The massive black hole is 34 billion times the mass of our sun, and about 8,000 times bigger than the black hole at the centre of the Milky Way.
Learn about this young black hole and how scientists can study celestial bodies. This article is best suited to Year 10 Earth and Space students who are studying galaxies and celestial bodies and who also have an understanding of Year 7 and 8 Physics (forces and energy).
Word Count: 390
Why This Matters: So much matter.
We now know just how massive the fastest-growing black hole in the Universe actually is, as well as how much it eats, thanks to new research led by The Australian National University (ANU).
It is 34 billion times the mass of our Sun and gorges on nearly the equivalent of one sun every day, according to Dr Christopher Onken and his colleagues.
“The black hole’s mass is also about 8,000 times bigger than the black hole in the centre of the Milky Way,” Onken says.
“If the Milky Way’s black hole wanted to grow that fat, it would have to swallow two thirds of all the stars in our Galaxy.”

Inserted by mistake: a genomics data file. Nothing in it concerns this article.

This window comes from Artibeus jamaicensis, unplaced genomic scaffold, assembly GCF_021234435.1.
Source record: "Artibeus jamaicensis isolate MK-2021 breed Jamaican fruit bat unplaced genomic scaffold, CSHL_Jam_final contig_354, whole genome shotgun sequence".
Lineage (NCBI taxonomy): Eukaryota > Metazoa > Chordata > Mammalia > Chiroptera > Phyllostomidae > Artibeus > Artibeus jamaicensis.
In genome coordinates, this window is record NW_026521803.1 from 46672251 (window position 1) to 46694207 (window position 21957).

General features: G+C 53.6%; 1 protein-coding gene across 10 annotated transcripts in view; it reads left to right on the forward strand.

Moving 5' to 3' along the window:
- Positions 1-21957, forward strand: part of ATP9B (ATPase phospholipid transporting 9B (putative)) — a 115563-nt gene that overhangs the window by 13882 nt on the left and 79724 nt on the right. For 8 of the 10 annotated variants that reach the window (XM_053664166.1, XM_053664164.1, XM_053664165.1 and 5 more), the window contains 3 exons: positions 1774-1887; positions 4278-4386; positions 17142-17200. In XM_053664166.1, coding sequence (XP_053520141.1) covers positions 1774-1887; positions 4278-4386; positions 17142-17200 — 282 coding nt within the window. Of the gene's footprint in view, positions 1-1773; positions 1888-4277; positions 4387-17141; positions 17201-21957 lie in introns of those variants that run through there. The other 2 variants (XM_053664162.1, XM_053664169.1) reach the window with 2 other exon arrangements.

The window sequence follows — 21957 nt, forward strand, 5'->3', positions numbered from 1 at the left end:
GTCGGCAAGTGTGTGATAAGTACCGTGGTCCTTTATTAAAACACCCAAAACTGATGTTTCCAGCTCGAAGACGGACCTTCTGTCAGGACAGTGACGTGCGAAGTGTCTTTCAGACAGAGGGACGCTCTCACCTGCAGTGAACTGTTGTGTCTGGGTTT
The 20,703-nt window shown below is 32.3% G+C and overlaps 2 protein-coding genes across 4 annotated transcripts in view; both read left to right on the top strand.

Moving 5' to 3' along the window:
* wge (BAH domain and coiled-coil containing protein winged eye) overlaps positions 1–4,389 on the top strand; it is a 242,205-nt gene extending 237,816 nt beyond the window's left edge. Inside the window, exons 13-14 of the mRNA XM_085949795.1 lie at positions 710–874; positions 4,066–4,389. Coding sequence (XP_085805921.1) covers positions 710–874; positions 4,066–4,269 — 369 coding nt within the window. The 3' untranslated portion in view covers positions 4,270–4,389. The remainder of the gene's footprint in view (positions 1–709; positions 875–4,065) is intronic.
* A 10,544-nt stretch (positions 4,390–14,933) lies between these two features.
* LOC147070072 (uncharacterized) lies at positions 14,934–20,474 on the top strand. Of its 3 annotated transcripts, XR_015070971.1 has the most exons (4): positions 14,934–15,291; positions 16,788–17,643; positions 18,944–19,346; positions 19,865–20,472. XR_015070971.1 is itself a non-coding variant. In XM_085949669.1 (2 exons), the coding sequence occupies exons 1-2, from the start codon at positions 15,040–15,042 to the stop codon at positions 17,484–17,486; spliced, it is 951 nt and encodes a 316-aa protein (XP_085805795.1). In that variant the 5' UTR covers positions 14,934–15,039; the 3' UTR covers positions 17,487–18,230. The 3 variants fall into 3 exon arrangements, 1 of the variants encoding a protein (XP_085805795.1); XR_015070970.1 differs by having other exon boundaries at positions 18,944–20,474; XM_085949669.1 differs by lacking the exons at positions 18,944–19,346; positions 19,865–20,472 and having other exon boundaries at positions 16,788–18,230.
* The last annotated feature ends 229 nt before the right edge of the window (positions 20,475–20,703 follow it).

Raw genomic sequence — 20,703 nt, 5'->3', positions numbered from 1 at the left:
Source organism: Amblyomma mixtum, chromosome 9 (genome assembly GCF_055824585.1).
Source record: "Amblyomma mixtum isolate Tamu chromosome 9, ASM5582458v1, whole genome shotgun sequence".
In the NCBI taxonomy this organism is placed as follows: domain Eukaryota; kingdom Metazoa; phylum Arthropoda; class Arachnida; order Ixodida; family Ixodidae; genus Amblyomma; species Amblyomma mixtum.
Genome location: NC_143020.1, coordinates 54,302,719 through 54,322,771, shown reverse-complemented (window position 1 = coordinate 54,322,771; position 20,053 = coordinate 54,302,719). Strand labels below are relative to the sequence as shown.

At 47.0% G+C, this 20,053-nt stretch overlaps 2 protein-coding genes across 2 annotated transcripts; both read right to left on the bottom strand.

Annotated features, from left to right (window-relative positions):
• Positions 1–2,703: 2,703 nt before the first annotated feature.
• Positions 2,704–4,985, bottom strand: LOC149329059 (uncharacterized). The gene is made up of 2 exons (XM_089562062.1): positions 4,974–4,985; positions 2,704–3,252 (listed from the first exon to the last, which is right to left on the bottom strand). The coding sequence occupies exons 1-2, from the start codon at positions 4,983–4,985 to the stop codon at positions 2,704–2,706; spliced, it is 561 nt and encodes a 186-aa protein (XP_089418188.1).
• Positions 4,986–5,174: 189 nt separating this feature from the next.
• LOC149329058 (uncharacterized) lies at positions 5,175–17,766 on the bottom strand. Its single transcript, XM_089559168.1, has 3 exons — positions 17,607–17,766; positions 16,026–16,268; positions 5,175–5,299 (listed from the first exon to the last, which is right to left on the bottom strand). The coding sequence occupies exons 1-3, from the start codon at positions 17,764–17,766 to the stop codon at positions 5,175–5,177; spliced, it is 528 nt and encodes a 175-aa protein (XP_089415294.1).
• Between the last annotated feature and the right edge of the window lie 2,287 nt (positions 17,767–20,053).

Scientists view the giant at less than 10 per cent of its current age
The fastest-growing black hole – known as J2157 – was discovered by the same research team in 2018.
“We’re seeing it at a time when the universe was only 1.2 billion years old, less than 10 per cent of its current age,” Onken says.
“It’s the biggest black hole that’s been weighed in this early period of the Universe.”
Exactly how it grew so big so early in the life-span of the Universe is still a mystery, but the team is now searching for more black holes in the hope they might provide some clues.
“How much black holes can swallow depends on how much mass they already have.” So, for this one to be devouring matter at such a high rate, we thought it could become a new record holder. And now we know.”
The team, including researchers from the University of Arizona, used ESO’s Very Large Telescope in Chile to accurately measure the black hole’s mass.
“With such an enormous black hole, we’re also excited to see what we can learn about the galaxy in which it’s growing,” Onken says.
“Is this galaxy one of the behemoths of the early Universe, or did the black hole just swallow up an extraordinary amount of its surroundings? We’ll have to keep digging to figure that out.”
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